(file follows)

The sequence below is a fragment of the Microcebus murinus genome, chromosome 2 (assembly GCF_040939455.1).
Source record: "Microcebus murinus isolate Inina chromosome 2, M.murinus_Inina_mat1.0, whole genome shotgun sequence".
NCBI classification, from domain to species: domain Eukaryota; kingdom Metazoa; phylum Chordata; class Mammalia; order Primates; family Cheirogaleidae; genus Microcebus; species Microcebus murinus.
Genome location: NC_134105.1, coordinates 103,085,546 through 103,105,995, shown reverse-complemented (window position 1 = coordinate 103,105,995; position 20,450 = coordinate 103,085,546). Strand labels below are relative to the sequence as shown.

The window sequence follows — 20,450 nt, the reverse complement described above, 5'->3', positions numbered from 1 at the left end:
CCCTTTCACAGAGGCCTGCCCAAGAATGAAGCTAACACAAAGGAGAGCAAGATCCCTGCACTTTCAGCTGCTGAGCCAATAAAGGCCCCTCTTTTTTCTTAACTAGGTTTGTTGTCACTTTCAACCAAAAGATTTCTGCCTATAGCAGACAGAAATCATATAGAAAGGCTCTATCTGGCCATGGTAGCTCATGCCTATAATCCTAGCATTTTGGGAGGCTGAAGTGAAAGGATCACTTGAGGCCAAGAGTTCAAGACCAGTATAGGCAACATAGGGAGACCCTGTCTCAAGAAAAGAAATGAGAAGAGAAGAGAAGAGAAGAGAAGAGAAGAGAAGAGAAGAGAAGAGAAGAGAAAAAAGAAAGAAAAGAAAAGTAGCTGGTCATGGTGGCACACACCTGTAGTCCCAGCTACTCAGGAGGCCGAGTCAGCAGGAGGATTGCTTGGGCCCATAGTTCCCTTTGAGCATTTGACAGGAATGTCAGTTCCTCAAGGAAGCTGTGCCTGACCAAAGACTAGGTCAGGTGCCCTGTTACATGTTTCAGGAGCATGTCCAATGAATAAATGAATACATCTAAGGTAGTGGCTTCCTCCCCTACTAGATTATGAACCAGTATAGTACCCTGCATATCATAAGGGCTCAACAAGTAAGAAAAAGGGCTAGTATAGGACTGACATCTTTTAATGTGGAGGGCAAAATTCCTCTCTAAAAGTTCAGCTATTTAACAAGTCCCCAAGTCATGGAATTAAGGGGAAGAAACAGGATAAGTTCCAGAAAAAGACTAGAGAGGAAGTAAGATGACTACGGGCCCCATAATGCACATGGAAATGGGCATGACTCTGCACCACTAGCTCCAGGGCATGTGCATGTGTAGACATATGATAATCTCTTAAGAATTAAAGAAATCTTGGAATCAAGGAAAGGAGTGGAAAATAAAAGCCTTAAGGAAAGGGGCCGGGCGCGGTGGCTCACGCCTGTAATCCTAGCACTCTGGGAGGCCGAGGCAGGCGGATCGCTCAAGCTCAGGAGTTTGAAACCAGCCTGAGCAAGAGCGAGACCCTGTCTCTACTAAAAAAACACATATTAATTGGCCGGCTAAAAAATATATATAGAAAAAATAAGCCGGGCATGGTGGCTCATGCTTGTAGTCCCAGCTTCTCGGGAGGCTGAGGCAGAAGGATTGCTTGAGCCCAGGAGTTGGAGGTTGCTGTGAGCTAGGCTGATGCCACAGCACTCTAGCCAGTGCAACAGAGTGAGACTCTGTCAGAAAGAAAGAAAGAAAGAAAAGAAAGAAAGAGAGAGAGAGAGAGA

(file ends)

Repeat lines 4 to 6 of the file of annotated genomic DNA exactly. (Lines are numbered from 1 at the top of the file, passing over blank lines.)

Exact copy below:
Genome location: NC_134105.1, coordinates 103,085,546 through 103,105,995, shown reverse-complemented (window position 1 = coordinate 103,105,995; position 20,450 = coordinate 103,085,546). Strand labels below are relative to the sequence as shown.

The window sequence follows — 20,450 nt, the reverse complement described above, 5'->3', positions numbered from 1 at the left end:
CCCTTTCACAGAGGCCTGCCCAAGAATGAAGCTAACACAAAGGAGAGCAAGATCCCTGCACTTTCAGCTGCTGAGCCAATAAAGGCCCCTCTTTTTTCTTAACTAGGTTTGTTGTCACTTTCAACCAAAAGATTTCTGCCTATAGCAGACAGAAATCATATAGAAAGGCTCTATCTGGCCATGGTAGCTCATGCCTATAATCCTAGCATTTTGGGAGGCTGAAGTGAAAGGATCACTTGAGGCCAAGAGTTCAAGACCAGTATAGGCAACATAGGGAGACCCTGTCTCAAGAAAAGAAATGAGAAGAGAAGAGAAGAGAAGAGAAGAGAAGAGAAGAGAAGAGAAGAGAAGAGAAAAAAGAAAGAAAAGAAAAGTAGCTGGTCATGGTGGCACACACCTGTAGTCCCAGCTACTCAGGAGGCCGAGTCAGCAGGAGGATTGCTTGGGCCCATAGTTCCCTTTGAGCATTTGACAGGAATGTCAGTTCCTCAAGGAAGCTGTGCCTGACCAAAGACTAGGTCAGGTGCCCTGTTACATGTTTCAGGAGCATGTCCAATGAATAAATGAATACATCTAAGGTAGTGGCTTCCTCCCCTACTAGATTATGAACCAGTATAGTACCCTGCATATCATAAGGGCTCAACAAGTAAGAAAAAGGGCTAGTATAGGACTGACATCTTTTAATGTGGAGGGCAAAATTCCTCTCTAAAAGTTCAGCTATTTAACAAGTCCCCAAGTCATGGAATTAAGGGGAAGAAACAGGATAAGTTCCAGAAAAAGACTAGAGAGGAAGTAAGATGACTACGGGCCCCATAATGCACATGGAAATGGGCATGACTCTGCACCACTAGCTCCAGGGCATGTGCATGTGTAGACATATGATAATCTCTTAAGAATTAAAGAAATCTTGGAATCAAGGAAAGGAGTGGAAAATAAAAGCCTTAAGGAAAGGGGCCGGGCGCGGTGGCTCACGCCTGTAATCCTAGCACTCTGGGAGGCCGAGGCAGGCGGATCGCTCAAGCTCAGGAGTTTGAAACCAGCCTGAGCAAGAGCGAGACCCTGTCTCTACTAAAAAAACACATATTAATTGGCCGGCTAAAAAATATATATAGAAAAAATAAGCCGGGCATGGTGGCTCATGCTTGTAGTCCCAGCTTCTCGGGAGGCTGAGGCAGAAGGATTGCTTGAGCCCAGGAGTTGGAGGTTGCTGTGAGCTAGGCTGATGCCACAGCACTCTAGCCAGTGCAACAGAGTGAGACTCTGTCAGAAAGAAAGAAAGAAAGAAAAGAAAGAAAGAGAGAGAGAGAGAGA